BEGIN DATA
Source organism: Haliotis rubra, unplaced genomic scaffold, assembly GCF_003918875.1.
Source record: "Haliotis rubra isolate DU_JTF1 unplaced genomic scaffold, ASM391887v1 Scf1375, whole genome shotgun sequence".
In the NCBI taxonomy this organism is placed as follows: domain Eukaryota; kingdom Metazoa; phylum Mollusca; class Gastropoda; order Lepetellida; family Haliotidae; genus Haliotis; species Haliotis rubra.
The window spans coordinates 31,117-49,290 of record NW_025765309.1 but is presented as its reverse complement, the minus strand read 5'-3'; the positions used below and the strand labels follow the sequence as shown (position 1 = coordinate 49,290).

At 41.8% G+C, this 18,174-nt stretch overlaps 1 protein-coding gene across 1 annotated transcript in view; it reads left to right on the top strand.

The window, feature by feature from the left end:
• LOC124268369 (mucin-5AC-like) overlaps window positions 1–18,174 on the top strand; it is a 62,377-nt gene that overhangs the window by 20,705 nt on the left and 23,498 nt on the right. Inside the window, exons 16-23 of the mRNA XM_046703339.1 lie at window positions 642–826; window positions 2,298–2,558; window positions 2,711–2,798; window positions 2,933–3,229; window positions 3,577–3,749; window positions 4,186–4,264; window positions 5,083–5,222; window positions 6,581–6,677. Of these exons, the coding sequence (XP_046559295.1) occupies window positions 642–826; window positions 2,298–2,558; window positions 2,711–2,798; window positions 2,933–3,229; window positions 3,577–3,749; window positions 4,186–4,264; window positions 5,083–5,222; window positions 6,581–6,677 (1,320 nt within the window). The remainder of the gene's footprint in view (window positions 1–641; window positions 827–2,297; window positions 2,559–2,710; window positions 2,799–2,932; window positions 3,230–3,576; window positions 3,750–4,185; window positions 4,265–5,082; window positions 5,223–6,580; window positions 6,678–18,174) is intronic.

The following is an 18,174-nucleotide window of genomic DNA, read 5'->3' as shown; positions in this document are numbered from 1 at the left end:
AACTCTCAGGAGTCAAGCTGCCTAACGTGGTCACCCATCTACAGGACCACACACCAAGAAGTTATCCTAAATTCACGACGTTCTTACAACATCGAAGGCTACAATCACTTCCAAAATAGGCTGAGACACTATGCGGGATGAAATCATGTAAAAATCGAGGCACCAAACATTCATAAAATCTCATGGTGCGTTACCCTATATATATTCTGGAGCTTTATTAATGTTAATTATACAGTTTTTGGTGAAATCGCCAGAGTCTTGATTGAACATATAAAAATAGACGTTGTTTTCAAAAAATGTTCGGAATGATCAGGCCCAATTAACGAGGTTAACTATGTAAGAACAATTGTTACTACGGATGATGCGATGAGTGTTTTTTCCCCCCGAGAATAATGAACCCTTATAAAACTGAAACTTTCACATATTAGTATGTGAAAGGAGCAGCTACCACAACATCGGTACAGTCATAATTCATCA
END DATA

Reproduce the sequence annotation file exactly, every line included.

Source organism: Haliotis rubra, unplaced genomic scaffold, assembly GCF_003918875.1.
Source record: "Haliotis rubra isolate DU_JTF1 unplaced genomic scaffold, ASM391887v1 Scf1375, whole genome shotgun sequence".
In the NCBI taxonomy this organism is placed as follows: domain Eukaryota; kingdom Metazoa; phylum Mollusca; class Gastropoda; order Lepetellida; family Haliotidae; genus Haliotis; species Haliotis rubra.
The window spans coordinates 31,117-49,290 of record NW_025765309.1 but is presented as its reverse complement, the minus strand read 5'-3'; the positions used below and the strand labels follow the sequence as shown (position 1 = coordinate 49,290).

At 41.8% G+C, this 18,174-nt stretch overlaps 1 protein-coding gene across 1 annotated transcript in view; it reads left to right on the top strand.

The window, feature by feature from the left end:
• LOC124268369 (mucin-5AC-like) overlaps window positions 1–18,174 on the top strand; it is a 62,377-nt gene that overhangs the window by 20,705 nt on the left and 23,498 nt on the right. Inside the window, exons 16-23 of the mRNA XM_046703339.1 lie at window positions 642–826; window positions 2,298–2,558; window positions 2,711–2,798; window positions 2,933–3,229; window positions 3,577–3,749; window positions 4,186–4,264; window positions 5,083–5,222; window positions 6,581–6,677. Of these exons, the coding sequence (XP_046559295.1) occupies window positions 642–826; window positions 2,298–2,558; window positions 2,711–2,798; window positions 2,933–3,229; window positions 3,577–3,749; window positions 4,186–4,264; window positions 5,083–5,222; window positions 6,581–6,677 (1,320 nt within the window). The remainder of the gene's footprint in view (window positions 1–641; window positions 827–2,297; window positions 2,559–2,710; window positions 2,799–2,932; window positions 3,230–3,576; window positions 3,750–4,185; window positions 4,265–5,082; window positions 5,223–6,580; window positions 6,678–18,174) is intronic.

The following is an 18,174-nucleotide window of genomic DNA, read 5'->3' as shown; positions in this document are numbered from 1 at the left end:
AACTCTCAGGAGTCAAGCTGCCTAACGTGGTCACCCATCTACAGGACCACACACCAAGAAGTTATCCTAAATTCACGACGTTCTTACAACATCGAAGGCTACAATCACTTCCAAAATAGGCTGAGACACTATGCGGGATGAAATCATGTAAAAATCGAGGCACCAAACATTCATAAAATCTCATGGTGCGTTACCCTATATATATTCTGGAGCTTTATTAATGTTAATTATACAGTTTTTGGTGAAATCGCCAGAGTCTTGATTGAACATATAAAAATAGACGTTGTTTTCAAAAAATGTTCGGAATGATCAGGCCCAATTAACGAGGTTAACTATGTAAGAACAATTGTTACTACGGATGATGCGATGAGTGTTTTTTCCCCCCGAGAATAATGAACCCTTATAAAACTGAAACTTTCACATATTAGTATGTGAAAGGAGCAGCTACCACAACATCGGTACAGTCATAATTCATCA